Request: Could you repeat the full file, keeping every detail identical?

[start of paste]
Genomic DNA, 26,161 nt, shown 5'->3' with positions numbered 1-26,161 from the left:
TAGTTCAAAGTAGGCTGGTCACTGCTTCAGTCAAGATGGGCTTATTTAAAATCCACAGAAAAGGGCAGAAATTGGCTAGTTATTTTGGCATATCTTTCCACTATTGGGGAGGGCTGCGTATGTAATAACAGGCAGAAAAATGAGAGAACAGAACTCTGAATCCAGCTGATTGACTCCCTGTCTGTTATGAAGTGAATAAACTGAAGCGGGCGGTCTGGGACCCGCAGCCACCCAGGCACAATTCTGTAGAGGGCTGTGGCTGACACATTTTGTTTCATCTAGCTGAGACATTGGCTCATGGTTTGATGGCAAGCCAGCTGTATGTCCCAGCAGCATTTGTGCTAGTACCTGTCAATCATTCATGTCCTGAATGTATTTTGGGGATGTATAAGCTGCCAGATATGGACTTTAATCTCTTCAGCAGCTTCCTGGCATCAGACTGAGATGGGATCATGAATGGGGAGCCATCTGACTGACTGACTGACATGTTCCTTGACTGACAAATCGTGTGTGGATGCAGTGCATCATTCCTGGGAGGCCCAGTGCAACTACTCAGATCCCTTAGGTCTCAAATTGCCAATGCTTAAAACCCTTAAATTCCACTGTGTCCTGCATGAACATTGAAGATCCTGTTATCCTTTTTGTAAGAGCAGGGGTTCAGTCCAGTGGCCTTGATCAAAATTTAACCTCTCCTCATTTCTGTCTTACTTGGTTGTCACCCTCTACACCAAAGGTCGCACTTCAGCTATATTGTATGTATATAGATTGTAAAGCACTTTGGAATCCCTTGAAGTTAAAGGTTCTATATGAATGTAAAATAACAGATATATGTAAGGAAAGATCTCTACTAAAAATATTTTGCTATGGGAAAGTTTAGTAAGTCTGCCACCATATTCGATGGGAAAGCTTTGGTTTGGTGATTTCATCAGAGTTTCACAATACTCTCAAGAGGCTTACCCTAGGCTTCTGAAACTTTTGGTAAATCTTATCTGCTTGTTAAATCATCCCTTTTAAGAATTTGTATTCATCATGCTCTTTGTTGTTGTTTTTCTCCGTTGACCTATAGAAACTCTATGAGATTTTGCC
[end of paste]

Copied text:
Genomic DNA, 26,161 nt, shown 5'->3' with positions numbered 1-26,161 from the left:
TAGTTCAAAGTAGGCTGGTCACTGCTTCAGTCAAGATGGGCTTATTTAAAATCCACAGAAAAGGGCAGAAATTGGCTAGTTATTTTGGCATATCTTTCCACTATTGGGGAGGGCTGCGTATGTAATAACAGGCAGAAAAATGAGAGAACAGAACTCTGAATCCAGCTGATTGACTCCCTGTCTGTTATGAAGTGAATAAACTGAAGCGGGCGGTCTGGGACCCGCAGCCACCCAGGCACAATTCTGTAGAGGGCTGTGGCTGACACATTTTGTTTCATCTAGCTGAGACATTGGCTCATGGTTTGATGGCAAGCCAGCTGTATGTCCCAGCAGCATTTGTGCTAGTACCTGTCAATCATTCATGTCCTGAATGTATTTTGGGGATGTATAAGCTGCCAGATATGGACTTTAATCTCTTCAGCAGCTTCCTGGCATCAGACTGAGATGGGATCATGAATGGGGAGCCATCTGACTGACTGACTGACATGTTCCTTGACTGACAAATCGTGTGTGGATGCAGTGCATCATTCCTGGGAGGCCCAGTGCAACTACTCAGATCCCTTAGGTCTCAAATTGCCAATGCTTAAAACCCTTAAATTCCACTGTGTCCTGCATGAACATTGAAGATCCTGTTATCCTTTTTGTAAGAGCAGGGGTTCAGTCCAGTGGCCTTGATCAAAATTTAACCTCTCCTCATTTCTGTCTTACTTGGTTGTCACCCTCTACACCAAAGGTCGCACTTCAGCTATATTGTATGTATATAGATTGTAAAGCACTTTGGAATCCCTTGAAGTTAAAGGTTCTATATGAATGTAAAATAACAGATATATGTAAGGAAAGATCTCTACTAAAAATATTTTGCTATGGGAAAGTTTAGTAAGTCTGCCACCATATTCGATGGGAAAGCTTTGGTTTGGTGATTTCATCAGAGTTTCACAATACTCTCAAGAGGCTTACCCTAGGCTTCTGAAACTTTTGGTAAATCTTATCTGCTTGTTAAATCATCCCTTTTAAGAATTTGTATTCATCATGCTCTTTGTTGTTGTTTTTCTCCGTTGACCTATAGAAACTCTATGAGATTTTGCC